Toxic leaching from plastics endangers sea birds
Plastics that break down rapidly are a major source of heavy metal contamination. James Mitchell Crow reports.
Plastics designed to biodegrade are not necessarily “environmentally friendly”. Richard Banati and his colleagues at the Australian Nuclear Science and Technology Organisation (ANSTO) have shown that small fragments of degrading plastics in the ocean are a disproportionate source of heavy metals, potentially exposing animals in the marine environment to more of these toxins as a result.
Perched at the top of the marine food chain, migratory seabirds such as flesh-footed shearwaters are ideally placed to speak for this ecosystem’s health. “They are a sentinel species,” Banati says. The food they eat can be contaminated, and they often swallow coloured pieces of the plastic itself, probably after mistaking them for prey. The amount of plastic that accumulates in their stomachs can account for 10% of their body weight.
Flesh-footed shearwater numbers are in decline, and Monash University marine biologist Jennifer Lavers is investigating whether plastic pollution is playing a role. She approached the ANSTO team for help.
Some plastic contaminants can be harmful even in small amounts, so very sensitive analytical instruments were needed. “We have an exquisite infrastructure that allows us to measure atoms at very, very low concentrations,” Banati explains. The team aimed to identify what contaminants the plastics carry, and whether those contaminants could be getting into the birds.
At the Australian Synchrotron in Melbourne, they used a technique called x-ray fluorescence to identify and precisely map the distribution of trace metals in plastic pieces found in birds’ stomachs. Using the same technique, they found birds’ feathers containing some of the metals, suggesting they might be entering the birds' systems. They then used the technique of neutron activation analysis at the OPAL reactor in Sydney to measure the trace quantities of each specific metal present.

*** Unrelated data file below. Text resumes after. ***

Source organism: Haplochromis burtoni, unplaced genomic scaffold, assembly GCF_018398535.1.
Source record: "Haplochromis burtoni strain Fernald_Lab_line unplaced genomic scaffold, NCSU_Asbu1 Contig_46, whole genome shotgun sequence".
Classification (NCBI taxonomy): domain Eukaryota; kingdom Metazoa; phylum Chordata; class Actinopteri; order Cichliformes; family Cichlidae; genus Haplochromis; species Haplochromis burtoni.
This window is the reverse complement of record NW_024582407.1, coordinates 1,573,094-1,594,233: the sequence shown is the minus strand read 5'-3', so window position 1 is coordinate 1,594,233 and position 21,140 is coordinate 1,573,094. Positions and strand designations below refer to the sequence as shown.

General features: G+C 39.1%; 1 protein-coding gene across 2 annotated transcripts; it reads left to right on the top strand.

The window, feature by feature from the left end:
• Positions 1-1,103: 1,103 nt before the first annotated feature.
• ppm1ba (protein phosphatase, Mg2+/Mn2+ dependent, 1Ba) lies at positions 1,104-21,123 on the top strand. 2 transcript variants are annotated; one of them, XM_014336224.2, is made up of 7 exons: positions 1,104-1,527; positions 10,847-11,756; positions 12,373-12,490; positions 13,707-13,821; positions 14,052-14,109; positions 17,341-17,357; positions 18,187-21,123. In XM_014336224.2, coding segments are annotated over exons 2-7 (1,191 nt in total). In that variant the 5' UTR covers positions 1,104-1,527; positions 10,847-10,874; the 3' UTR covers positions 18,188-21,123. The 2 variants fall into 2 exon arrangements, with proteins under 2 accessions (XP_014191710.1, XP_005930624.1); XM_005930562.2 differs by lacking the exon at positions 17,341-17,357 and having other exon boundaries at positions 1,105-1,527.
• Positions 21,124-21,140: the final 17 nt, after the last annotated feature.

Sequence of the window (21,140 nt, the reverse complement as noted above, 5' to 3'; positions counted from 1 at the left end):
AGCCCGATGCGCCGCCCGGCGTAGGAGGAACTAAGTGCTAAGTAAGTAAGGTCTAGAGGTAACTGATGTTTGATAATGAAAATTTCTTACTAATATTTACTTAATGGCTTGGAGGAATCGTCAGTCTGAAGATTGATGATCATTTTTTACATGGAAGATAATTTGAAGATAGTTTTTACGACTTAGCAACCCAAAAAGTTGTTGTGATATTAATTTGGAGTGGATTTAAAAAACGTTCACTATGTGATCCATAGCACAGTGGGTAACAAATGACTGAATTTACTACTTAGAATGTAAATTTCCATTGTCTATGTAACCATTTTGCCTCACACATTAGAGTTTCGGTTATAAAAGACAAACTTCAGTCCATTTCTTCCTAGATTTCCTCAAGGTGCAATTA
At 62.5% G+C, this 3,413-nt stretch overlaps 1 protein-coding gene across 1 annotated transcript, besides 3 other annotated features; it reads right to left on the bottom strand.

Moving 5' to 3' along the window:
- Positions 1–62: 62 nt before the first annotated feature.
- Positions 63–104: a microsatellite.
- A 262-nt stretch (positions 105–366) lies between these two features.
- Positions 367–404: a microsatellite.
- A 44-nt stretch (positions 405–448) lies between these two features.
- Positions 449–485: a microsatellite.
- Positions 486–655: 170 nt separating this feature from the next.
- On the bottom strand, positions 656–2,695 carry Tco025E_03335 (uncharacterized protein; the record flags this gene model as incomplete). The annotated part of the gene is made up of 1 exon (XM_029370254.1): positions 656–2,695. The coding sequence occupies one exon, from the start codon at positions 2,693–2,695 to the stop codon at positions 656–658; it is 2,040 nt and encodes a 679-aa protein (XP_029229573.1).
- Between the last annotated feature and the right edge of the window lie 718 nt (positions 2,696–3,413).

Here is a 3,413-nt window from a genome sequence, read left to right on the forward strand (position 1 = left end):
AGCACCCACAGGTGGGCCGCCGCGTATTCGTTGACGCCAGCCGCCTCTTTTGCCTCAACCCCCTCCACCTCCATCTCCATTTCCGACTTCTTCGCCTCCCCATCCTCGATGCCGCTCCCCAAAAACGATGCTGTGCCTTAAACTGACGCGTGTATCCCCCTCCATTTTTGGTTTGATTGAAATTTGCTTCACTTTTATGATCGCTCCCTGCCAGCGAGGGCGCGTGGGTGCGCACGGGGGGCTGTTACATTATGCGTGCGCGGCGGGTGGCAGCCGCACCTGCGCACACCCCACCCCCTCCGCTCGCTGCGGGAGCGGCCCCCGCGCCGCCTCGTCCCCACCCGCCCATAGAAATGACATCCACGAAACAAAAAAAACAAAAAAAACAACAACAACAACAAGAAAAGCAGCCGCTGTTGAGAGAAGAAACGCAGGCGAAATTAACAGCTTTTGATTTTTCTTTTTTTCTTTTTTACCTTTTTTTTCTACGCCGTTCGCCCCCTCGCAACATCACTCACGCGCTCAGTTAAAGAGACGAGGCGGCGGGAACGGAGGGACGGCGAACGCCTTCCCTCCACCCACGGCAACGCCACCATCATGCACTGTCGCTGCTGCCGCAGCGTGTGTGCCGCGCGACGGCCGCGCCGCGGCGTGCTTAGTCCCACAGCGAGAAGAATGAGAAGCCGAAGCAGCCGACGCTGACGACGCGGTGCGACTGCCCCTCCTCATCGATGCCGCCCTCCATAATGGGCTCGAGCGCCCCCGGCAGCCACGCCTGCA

The team found that plastic may be a substantial source of metal pollutants in the marine food web. Lead, for example, is an additive in certain specialised plastics, and can be released as the plastic degrades.
Is the strategy of making things degradable a good one,
or should the emphasis be on recyclability?
But the data also show that plastics are a pollution sink. In a process known as adsorption, metals that have accumulated in the ocean over decades can build up on the surfaces of plastic pieces, potentially delivering a concentrated dose into the stomachs of any seabirds unfortunate enough to swallow them. Some of the plastic pieces from the shearwaters’ stomachs tested had significant coatings of arsenic.
In plastics that quickly break down into small pieces, the effects of leaching and adsorption are likely to be exacerbated. Not only will more contaminants be released, but the more that the plastic breaks up the greater the surface area exposed to adsorb metals.
The data raise the possibility that plastic in a bird’s stomach could be a source of toxic metals transferring into the bird. Next, the team plans to establish whether plastic contaminants cause significant biological stress to the birds. By tagging and tracking individual birds, they aim to measure how contaminant dose impacts bird health. Answering this question is only made possible by a combination of dedicated fieldwork and access to the unique sensitivity of nuclear techniques, such as neutron activation, Banati says. “You couldn’t even think of conducting research like that if you weren’t able to measure the most minute concentration.”
An unexpected consequence of the research is the broader questions it raises about what we want from plastics, Banati adds. Is the strategy of making things degradable a good one, or should the emphasis be on recyclability? “There’s a fair bit of effort and intelligence that goes into producing new plastics, and it is all very meritorious work. But have we actually put enough thought into understanding the full lifecycle of the plastic material?” he says.
It’s not just shearwaters that could benefit. In the longer term, Banati wants to expand the research to include the effect of trace environmental contaminants in people. “As fellow apex predators, one would assume that humans are being affected in a similar way.”